Precondition of any actions:

-To listen to yourself (silence, deconcentration)

-Meditation (preparation)

-Waiting

-Attack” (Copeau, 2000: p. 299) .

The action should be developed through the readability of the direction of the movement and the continuity of state and of direction. About these two points Suzanne Bing transcribes in her diary: “We define “movement” the attitude of the gesture or even the look: it is every manifestation of a presence in a state of dramatic representation. We can define “direction” even if an abrupt change of movement if in it there is the readability of the expression: it is the obedience of the whole body to that organ that is mostly touched by the dramatic emotion.

To these principles we can add the idea of need: every superfluous or picturesque detail, even if it is right, damages the dramatic action [...]. The shape of the action is the result of the movement subjected to these principles. Thanks to the exercises with the mask the student can discover, experiment and better understand these principles.

The dramatic exercises with the mask reveals to the student the dramatic action in relation to himself, or rather reveals it to himself in relation to dramatic action. The most perfect state of a dramatic performance coincide to a complete identification, it seems that the exercises help the student to find the path of dramatic truth” (Copeau, 1988: p. 292-293) .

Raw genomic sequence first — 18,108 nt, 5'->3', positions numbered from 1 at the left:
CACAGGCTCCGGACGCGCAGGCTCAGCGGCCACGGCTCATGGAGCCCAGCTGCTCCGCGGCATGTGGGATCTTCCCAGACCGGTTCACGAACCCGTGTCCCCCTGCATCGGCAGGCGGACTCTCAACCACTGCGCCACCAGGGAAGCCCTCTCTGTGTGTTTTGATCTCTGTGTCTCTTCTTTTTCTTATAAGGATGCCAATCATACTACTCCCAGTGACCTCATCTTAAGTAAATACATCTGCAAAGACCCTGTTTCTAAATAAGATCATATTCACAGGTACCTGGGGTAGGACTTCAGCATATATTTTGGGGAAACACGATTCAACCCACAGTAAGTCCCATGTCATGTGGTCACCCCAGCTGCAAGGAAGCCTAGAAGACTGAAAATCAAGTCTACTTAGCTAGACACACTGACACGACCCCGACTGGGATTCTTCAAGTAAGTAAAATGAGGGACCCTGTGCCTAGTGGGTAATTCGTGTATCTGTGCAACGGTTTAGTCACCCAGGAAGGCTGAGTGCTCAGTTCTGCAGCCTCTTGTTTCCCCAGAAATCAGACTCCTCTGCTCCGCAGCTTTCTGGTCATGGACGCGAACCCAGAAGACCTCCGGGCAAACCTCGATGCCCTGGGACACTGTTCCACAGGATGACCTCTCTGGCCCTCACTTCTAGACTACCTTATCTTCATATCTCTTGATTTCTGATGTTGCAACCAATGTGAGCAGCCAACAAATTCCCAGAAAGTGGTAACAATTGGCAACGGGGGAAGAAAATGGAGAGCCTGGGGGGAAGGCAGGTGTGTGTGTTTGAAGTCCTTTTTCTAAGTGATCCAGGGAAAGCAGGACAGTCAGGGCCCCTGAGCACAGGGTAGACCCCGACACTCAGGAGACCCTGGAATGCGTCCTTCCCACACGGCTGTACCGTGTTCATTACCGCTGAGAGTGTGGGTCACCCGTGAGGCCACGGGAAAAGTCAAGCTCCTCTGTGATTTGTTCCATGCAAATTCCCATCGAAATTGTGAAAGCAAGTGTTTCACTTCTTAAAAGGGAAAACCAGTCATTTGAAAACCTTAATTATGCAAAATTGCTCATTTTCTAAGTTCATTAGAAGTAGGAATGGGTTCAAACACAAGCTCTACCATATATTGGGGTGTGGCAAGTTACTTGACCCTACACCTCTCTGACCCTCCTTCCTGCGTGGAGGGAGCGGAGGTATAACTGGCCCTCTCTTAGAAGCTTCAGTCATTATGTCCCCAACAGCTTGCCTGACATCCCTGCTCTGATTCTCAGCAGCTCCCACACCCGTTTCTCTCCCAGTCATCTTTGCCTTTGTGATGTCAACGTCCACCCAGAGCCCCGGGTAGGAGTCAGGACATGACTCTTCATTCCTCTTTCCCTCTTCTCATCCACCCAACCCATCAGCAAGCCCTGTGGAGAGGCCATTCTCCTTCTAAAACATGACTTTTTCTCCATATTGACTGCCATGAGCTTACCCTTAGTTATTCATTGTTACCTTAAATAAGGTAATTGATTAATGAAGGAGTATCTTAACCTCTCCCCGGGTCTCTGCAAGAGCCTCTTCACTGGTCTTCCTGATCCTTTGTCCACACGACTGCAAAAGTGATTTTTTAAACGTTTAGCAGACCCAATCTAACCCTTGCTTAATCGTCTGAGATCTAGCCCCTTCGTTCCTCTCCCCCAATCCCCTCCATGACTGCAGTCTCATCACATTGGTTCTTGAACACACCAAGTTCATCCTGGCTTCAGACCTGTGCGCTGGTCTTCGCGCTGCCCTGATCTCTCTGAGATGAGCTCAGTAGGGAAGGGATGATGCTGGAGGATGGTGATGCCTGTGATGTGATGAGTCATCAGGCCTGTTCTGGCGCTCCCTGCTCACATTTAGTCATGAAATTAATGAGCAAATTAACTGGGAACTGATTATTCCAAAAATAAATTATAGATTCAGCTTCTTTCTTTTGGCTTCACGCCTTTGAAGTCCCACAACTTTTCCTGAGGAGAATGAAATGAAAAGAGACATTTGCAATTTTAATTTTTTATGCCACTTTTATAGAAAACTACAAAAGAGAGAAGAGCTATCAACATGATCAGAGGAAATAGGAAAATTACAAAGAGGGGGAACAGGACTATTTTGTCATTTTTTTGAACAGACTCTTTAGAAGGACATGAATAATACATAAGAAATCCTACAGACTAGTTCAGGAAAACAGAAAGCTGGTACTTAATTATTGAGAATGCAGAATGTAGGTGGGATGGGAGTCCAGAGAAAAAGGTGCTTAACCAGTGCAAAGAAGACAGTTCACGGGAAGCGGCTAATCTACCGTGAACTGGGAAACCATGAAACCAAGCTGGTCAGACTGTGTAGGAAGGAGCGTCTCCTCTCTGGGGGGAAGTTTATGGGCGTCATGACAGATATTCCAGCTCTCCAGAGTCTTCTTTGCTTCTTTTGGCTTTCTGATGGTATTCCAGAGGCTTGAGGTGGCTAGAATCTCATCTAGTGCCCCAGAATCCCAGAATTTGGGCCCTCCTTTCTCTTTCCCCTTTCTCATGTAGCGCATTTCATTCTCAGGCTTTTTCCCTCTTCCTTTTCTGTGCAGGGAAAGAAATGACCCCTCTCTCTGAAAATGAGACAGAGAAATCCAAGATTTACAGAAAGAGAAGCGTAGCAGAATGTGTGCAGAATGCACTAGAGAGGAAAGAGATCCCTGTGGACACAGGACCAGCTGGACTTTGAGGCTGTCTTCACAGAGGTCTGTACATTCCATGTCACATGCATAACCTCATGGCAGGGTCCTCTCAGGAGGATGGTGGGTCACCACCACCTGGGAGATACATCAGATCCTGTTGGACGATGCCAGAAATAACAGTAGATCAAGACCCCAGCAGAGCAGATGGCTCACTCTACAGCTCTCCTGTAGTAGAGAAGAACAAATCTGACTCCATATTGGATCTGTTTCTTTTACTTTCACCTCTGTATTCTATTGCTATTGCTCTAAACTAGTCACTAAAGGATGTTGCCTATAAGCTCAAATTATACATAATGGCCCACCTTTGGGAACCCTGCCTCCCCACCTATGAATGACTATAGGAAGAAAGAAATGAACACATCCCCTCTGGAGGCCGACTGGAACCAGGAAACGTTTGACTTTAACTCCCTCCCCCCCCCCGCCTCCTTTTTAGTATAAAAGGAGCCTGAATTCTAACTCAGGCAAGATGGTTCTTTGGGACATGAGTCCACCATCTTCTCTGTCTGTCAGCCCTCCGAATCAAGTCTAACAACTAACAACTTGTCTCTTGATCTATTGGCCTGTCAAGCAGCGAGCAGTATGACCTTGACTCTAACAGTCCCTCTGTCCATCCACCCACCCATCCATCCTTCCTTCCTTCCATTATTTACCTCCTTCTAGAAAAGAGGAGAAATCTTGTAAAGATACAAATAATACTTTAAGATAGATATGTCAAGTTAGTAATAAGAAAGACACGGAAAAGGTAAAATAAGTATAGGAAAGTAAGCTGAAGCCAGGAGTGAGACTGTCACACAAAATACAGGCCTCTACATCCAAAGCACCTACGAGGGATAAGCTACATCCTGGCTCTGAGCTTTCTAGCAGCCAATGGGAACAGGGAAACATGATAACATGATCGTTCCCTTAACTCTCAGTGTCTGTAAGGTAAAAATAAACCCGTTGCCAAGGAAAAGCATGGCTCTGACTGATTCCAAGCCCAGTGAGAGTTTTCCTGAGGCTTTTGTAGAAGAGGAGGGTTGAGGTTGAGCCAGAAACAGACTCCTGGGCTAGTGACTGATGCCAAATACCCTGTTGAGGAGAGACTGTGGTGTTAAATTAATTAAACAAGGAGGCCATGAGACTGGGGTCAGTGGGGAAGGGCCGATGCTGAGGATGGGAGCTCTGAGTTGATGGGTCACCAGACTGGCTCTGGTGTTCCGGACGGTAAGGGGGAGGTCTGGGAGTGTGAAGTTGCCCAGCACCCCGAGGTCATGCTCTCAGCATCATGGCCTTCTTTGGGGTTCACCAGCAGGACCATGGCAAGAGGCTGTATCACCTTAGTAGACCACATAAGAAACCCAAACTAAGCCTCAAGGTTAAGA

2.3.6. The Mask

Marie Hélène Copeau notes: “Under the mask a student can suddenly feel a strength and a completely unknown mastery. When the face is hidden every student can recover the confidence, the security and he makes things that he could never dare without the mask. The mask requires a great strength and even a great skill in each movement, it demands well developed and complete movements, and they should have the same strong and regulated style of the mask.

The mask gives a great stability and a strong sense of measure -and also a kind of consciousness and self-mastery. Each movement should be done in relation to the mask. The mask has a lot of expression -it is not a contracted and acute expression, but a great, beautiful and simple expression, that we can already feel in spite of the inferiority of the masks that we used up to now. So we express through the mask, in a much more readable and surprisingly way, the feelings that we normally express with our figure” (Copeau, 1988: p. 300-301) .